The Texas-led effort to invalidate the Affordable Care Act has reached the U.S. Supreme Court. On Tuesday, justices heard arguments in Texas v. California – a case that’s worked its way through the lower courts since 2018.
Charles “Rocky” Rhodes, a professor at South Texas College of Law in Houston who specializes in constitutional law, told Texas Standard that at the heart of Texas’ case is its argument that the ACA became unconstitutional once Congress zeroed out any tax liability for failing to have insurance.
“So Texas is claiming that because that’s paying nothing, that’s not a tax anymore and therefore it’s unconstitutional; it doesn’t come within Congress’ taxing power,” Rhodes said. “And as a result, [Texas argues] the whole house of cards of the Affordable Care Act, all 900 pages of it, has to fall.”
But to prevail, Rhodes says Texas has to prove that a $0 penalty injures Americans. It also has to prove that current provisions in the ACA are requirements not suggestions. He says that will be difficult to prove now that there isn’t a financial penalty.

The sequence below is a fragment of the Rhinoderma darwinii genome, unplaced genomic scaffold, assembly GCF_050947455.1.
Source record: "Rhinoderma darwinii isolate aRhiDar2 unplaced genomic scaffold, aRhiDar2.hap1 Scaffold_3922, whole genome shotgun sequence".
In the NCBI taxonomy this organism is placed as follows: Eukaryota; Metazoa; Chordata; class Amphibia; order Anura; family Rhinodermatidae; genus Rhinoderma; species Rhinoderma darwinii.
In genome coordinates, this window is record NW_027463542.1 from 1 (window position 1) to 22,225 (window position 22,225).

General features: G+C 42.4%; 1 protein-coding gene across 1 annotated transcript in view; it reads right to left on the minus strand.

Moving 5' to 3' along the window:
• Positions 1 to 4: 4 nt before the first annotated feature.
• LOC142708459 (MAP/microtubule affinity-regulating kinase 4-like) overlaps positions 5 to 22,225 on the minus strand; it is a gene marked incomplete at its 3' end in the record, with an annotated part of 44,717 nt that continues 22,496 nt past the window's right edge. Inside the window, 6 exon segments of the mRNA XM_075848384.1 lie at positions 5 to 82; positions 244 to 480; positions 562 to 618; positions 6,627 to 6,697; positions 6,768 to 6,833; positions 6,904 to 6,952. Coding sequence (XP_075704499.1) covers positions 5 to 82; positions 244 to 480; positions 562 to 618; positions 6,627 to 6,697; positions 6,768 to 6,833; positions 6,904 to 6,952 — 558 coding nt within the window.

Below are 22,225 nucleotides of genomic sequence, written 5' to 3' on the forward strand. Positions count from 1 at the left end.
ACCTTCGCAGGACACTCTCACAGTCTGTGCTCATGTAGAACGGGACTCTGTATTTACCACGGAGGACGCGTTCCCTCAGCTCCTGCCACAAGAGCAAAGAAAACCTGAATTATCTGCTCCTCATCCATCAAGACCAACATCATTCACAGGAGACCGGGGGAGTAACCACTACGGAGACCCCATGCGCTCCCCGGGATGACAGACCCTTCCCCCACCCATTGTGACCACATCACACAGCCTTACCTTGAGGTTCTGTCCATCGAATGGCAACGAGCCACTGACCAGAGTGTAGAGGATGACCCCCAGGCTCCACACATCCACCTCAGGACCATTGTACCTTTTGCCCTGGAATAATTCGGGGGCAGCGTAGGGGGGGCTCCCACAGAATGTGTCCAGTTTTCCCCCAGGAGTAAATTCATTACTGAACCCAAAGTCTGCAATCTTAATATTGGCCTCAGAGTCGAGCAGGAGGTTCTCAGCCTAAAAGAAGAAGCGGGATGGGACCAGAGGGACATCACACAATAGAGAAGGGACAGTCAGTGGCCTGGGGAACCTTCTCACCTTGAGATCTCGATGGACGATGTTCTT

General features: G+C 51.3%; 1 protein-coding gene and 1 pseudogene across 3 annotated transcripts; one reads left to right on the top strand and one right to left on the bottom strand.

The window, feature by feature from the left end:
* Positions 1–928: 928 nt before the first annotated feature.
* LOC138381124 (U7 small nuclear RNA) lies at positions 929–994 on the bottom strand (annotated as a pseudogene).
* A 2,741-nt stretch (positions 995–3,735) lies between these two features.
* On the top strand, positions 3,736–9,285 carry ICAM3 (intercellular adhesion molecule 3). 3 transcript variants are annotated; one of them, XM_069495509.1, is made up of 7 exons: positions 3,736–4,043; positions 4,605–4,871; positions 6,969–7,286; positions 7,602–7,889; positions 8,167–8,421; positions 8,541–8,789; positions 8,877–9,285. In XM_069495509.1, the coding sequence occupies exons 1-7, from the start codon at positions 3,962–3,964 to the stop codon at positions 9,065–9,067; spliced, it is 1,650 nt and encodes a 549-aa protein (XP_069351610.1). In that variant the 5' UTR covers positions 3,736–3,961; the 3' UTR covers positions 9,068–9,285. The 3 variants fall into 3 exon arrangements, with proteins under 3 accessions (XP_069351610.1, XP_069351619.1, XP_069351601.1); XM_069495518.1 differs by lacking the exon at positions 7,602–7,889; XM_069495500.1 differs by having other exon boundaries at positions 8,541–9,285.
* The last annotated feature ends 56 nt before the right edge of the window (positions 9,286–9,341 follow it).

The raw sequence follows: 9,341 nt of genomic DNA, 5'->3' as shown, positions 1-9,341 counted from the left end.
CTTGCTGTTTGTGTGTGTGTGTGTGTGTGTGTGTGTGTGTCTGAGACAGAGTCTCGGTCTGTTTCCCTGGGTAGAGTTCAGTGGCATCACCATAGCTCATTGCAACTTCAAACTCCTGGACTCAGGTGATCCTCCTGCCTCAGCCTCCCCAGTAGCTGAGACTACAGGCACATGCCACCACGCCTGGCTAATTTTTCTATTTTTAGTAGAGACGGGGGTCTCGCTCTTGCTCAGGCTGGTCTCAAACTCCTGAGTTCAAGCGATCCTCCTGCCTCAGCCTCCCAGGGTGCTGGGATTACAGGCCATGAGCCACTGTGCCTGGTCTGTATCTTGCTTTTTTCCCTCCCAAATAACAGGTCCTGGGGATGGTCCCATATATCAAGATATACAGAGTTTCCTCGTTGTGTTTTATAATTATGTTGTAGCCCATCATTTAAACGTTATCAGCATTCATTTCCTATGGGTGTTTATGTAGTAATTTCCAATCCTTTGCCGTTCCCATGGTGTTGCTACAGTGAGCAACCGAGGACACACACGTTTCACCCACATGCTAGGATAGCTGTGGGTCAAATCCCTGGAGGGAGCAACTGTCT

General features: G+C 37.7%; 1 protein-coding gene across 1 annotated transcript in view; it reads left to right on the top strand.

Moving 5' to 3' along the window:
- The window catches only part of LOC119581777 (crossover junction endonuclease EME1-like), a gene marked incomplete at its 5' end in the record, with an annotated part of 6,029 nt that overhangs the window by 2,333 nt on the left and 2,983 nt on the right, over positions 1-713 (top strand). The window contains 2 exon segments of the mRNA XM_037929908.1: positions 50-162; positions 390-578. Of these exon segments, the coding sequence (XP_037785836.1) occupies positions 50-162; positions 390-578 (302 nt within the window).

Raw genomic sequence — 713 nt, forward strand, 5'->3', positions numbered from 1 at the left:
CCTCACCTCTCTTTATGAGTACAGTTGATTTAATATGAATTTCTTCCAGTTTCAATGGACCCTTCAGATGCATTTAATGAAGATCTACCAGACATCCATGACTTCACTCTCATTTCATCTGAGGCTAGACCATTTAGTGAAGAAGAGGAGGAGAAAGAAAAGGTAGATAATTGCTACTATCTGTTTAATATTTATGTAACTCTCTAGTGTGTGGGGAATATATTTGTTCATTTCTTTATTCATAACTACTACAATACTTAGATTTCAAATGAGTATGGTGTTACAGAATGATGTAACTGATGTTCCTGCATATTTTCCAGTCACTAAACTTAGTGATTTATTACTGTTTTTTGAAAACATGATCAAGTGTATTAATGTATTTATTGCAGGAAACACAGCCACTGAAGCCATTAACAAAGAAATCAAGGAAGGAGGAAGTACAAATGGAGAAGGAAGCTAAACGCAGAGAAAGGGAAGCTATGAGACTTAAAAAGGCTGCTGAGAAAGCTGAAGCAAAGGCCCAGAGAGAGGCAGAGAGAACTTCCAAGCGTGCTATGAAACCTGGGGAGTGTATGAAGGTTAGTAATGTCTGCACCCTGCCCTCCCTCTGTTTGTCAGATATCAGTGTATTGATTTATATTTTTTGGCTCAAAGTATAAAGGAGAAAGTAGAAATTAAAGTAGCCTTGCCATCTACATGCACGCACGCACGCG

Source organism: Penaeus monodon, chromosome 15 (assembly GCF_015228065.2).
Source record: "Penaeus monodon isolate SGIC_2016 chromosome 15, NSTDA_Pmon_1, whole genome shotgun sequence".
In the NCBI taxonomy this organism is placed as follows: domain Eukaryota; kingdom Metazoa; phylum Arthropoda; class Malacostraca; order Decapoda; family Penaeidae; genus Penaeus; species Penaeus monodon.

“The idea is, well, you’re just being told either have to have insurance or you pay nothing. That seems more of a suggestion than coercion,” Rhodes said.
Justices would then have to decide that a lack of an individual mandate invalidates the entire law. During their questioning on Tuesday, Rhodes says they appeared skeptical.
“You cannot always predict what a justice is going to do based on their questions. But there was a lot more, in this case, very skeptical questioning. … The questioning was mostly coming at Texas harder than it was from the California side,” he said.
There are two likely outcomes: if California prevails, the ACA will remain intact unless Congress decides to go through the legislative process of repealing it in the future. If Texas prevails, “the whole Affordable Care Act is gone,” Rhodes said, which would have negative consequences for Americans covered by the law’s preexisting conditions provision, as well as young adults who’ve been able to stay on their parents’ health insurance until the age of 26. It would also end the government-run health insurance marketplace. A final ruling could take months.
Note: A previous version of this story stated that the Supreme Court ruled a portion of the ACA unconstitutional. The court has upheld the ACA, and Congress has reduced the law’s previous tax penalty to zero for those who do not have health insurance as required by the law.